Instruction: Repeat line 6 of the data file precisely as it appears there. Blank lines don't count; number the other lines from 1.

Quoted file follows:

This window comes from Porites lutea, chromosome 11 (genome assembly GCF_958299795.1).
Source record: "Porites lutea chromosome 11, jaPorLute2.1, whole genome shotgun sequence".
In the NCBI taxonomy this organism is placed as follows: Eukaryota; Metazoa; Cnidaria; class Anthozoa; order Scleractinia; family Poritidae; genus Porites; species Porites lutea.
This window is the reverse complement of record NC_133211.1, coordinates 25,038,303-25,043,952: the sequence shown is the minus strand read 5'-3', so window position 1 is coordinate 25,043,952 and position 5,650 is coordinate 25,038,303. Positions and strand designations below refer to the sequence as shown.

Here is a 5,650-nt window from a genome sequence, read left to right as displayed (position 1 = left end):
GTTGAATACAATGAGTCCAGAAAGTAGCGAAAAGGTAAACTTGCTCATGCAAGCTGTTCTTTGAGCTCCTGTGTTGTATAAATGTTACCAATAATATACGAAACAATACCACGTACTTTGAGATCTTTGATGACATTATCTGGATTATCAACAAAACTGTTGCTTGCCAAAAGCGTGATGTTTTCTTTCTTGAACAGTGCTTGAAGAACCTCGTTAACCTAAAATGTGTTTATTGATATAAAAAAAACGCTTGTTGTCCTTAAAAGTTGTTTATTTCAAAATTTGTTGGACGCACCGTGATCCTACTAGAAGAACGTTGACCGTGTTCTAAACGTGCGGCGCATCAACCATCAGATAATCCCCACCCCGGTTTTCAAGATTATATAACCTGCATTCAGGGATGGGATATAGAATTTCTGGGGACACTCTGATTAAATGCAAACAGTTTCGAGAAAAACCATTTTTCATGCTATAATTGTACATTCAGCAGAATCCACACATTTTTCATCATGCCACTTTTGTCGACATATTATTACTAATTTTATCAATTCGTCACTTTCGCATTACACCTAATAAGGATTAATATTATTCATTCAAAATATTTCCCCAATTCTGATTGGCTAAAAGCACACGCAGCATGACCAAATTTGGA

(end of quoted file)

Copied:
GTTGAATACAATGAGTCCAGAAAGTAGCGAAAAGGTAAACTTGCTCATGCAAGCTGTTCTTTGAGCTCCTGTGTTGTATAAATGTTACCAATAATATACGAAACAATACCACGTACTTTGAGATCTTTGATGACATTATCTGGATTATCAACAAAACTGTTGCTTGCCAAAAGCGTGATGTTTTCTTTCTTGAACAGTGCTTGAAGAACCTCGTTAACCTAAAATGTGTTTATTGATATAAAAAAAACGCTTGTTGTCCTTAAAAGTTGTTTATTTCAAAATTTGTTGGACGCACCGTGATCCTACTAGAAGAACGTTGACCGTGTTCTAAACGTGCGGCGCATCAACCATCAGATAATCCCCACCCCGGTTTTCAAGATTATATAACCTGCATTCAGGGATGGGATATAGAATTTCTGGGGACACTCTGATTAAATGCAAACAGTTTCGAGAAAAACCATTTTTCATGCTATAATTGTACATTCAGCAGAATCCACACATTTTTCATCATGCCACTTTTGTCGACATATTATTACTAATTTTATCAATTCGTCACTTTCGCATTACACCTAATAAGGATTAATATTATTCATTCAAAATATTTCCCCAATTCTGATTGGCTAAAAGCACACGCAGCATGACCAAATTTGGA